Teenager drivers have increasingly become the major victims of road accidents today. This has been majorly due to extreme carelessness and unremitted distractions. Since the law allows teenagers to acquire driving license at an early age, the best alternative for curbing this menace is championing the various ways on how to prevent teen distracted driving.

Parents are usually the best teachers for their children. However, external enlightenment for teenagers is always provided by other organizations and groups.

Distractions that might overwhelm teens include personal grooming while driving, eating, and talking to passengers in the back seat. Besides some teens watch videos in the car and are often distracted by road maps. Additionally, loud music is rarely considered though deadly distraction for drivers. Distracted driving is causing more car accidents.

The Deadly Impact of Distracted Driving

Here are the major ways on how to prevent teen distracted driving. Parents are usually vested with a natural authority to help implement these methods.

Limiting cell phone use while driving

Messaging services and social media are usually the favorite phone applications for teens. They always feel compelled to update their peers constantly about their welfare. Though they have little driving experience and have spent fewer hours behind the wheels, they adamantly refuse to put their phones away.

However, teens should be reminded to always keep their phones off or on silent mode while driving.

They should not carry familiar passengers in the back seat

With friends at the backseat, stories always keep getting interesting. However, as the conversations continue, the driver gets distracted and is prone to lose control of the vehicle. Nevertheless, it is the role of parents to enact strict rules prohibiting their children from carrying friends in the back seat.

No driving under the influence of alcohol

Teens should not be allowed to go partying with their cars. They should use public transport instead. Alcohol causes disorientation and hallucinations that can be very detrimental while driving.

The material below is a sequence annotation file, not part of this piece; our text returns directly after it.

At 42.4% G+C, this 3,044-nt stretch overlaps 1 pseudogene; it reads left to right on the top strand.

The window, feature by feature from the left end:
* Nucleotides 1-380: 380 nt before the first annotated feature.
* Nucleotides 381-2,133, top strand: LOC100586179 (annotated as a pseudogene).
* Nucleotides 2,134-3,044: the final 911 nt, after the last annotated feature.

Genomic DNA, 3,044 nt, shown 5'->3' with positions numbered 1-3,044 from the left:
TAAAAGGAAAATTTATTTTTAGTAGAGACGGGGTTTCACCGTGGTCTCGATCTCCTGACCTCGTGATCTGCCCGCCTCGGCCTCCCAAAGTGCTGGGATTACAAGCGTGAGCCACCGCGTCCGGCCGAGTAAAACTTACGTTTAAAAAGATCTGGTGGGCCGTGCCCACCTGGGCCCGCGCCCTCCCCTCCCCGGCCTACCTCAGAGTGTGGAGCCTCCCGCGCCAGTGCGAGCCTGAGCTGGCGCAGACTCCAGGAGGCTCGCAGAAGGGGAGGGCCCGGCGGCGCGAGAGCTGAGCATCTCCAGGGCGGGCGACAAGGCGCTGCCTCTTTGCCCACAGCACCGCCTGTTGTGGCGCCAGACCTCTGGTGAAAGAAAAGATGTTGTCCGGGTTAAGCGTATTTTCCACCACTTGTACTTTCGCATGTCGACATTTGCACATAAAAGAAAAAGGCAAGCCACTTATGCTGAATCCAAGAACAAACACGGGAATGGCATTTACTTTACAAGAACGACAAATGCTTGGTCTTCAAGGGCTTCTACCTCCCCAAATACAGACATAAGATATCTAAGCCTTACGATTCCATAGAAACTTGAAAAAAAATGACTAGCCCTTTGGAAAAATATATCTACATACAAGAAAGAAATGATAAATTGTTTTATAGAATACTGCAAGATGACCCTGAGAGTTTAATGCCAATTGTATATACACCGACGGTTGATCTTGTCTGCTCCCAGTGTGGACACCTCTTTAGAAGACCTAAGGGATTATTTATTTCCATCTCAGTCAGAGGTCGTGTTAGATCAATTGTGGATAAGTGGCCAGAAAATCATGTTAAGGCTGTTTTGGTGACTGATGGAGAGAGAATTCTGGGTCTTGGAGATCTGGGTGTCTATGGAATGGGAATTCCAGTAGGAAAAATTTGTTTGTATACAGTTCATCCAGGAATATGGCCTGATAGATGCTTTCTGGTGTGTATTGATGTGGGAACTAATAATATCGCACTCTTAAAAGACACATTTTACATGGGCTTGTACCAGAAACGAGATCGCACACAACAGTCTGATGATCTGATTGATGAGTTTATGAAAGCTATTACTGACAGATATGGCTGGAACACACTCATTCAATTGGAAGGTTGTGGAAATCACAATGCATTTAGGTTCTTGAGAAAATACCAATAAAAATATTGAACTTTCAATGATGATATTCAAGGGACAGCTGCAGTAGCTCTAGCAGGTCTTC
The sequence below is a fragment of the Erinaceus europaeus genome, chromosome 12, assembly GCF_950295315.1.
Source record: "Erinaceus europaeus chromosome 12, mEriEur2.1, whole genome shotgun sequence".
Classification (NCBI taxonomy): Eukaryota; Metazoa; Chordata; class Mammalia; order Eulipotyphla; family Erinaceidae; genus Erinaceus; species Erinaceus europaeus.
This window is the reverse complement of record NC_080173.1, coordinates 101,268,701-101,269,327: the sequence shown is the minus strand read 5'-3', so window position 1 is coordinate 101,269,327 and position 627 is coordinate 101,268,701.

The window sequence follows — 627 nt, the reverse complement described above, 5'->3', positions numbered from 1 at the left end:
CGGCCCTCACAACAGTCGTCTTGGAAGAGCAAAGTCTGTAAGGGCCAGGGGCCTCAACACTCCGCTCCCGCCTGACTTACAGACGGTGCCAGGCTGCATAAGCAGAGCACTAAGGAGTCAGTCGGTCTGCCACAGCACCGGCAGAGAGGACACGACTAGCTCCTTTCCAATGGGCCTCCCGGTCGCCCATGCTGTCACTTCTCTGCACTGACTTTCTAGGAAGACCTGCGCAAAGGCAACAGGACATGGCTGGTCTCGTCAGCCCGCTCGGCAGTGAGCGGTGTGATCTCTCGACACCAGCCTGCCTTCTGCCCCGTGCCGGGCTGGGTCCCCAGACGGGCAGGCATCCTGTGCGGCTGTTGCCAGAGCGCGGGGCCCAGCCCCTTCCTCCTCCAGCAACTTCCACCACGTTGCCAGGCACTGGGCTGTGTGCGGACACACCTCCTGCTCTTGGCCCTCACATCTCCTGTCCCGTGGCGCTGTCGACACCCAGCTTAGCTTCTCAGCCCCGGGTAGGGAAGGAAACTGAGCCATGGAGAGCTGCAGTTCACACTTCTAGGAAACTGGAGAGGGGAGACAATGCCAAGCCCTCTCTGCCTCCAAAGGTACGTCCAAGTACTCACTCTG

Grooming and eating before driving

This requires efficient time management skills so that teen do not multitask while driving shifting of attention can lead to serious fatalities.

Regulating the use of music

It is important to regulate the volume of playing music to increase concentration. Additionally, you should not keep on changing stations and selecting songs.

The overall effects of distracted teen driving are way more deadly. It is this reason that this article proves to be very important. However, you can get information to prevent distracted teen driving by consulting on legal implications from a car accident attorney.

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Just Because Your Teen Needs Help Doesn’t Mean You’re a Bad Parent

Posted by Sue Scheff on April 03, 2018  /   Posted in Parenting Teens, Struggling Teen Help, Teen Depression, Teen Drug Use, Teen Help, Troubled Teens

What would you do if you found out your normally good teen was engaging in risky behavior? Maybe you’ve been ignoring signs of substance abuse. Making excuses for their erratic mood swings. Suddenly they are becoming withdrawn, failing in school and unrecognizable — but you figure, it’s a typical teenager, or is it?

In these times of uncertainty, are we caught questioning our parenting skills?

From the moment a child is born many of us are filled with unexpected overwhelming feelings. An unconditional love that we only heard about from friends and family, but never imagined until we held our own infant.

We’re prepared for those terrible two’s, which are not so horrible in the scheme of life. We’re possibly a bit tired running after a toddler, however the rewards of watching them go off to pre-school then kindergarten are so exhilarating.  Proud moments.

We start the sports, maybe dance and in my situation, gymnastics with my daughter (soccer with my son). Never a dull moment. Many parents soon find out what their mom and dad went through being a taxi-parent.

Yes, this is bliss — raising our children (capturing the memories like our parents did and quickly realizing it’s gone before we know it).

Then the tween and teenage years begin.

The child we used to know

We raise our children with a foundation to be good and hopefully, respectable people. Many families schedule meal times together at least a few times a week, some are dedicated to their religious beliefs and have somewhat of a stable home environment. It’s more common today to have a single parent household, like mine, but I don’t feel that’s a handicap. It’s a way of parenting that only requires adjustments compared a two-parent home.

It doesn’t matter the shape or size of your family, sadly it won’t prevent good teenagers from landing in hot water.

What to do you do when your angel that you raised from birth (or possibly adopted at birth) is suddenly someone you no longer recognize? The child you used to bounce on your knee or cheer on at baseball practice or clap for at dance recitals? The son or daughter that used to be part of the family — part of your life and most importantly used to be happy.

Good teens, bad choices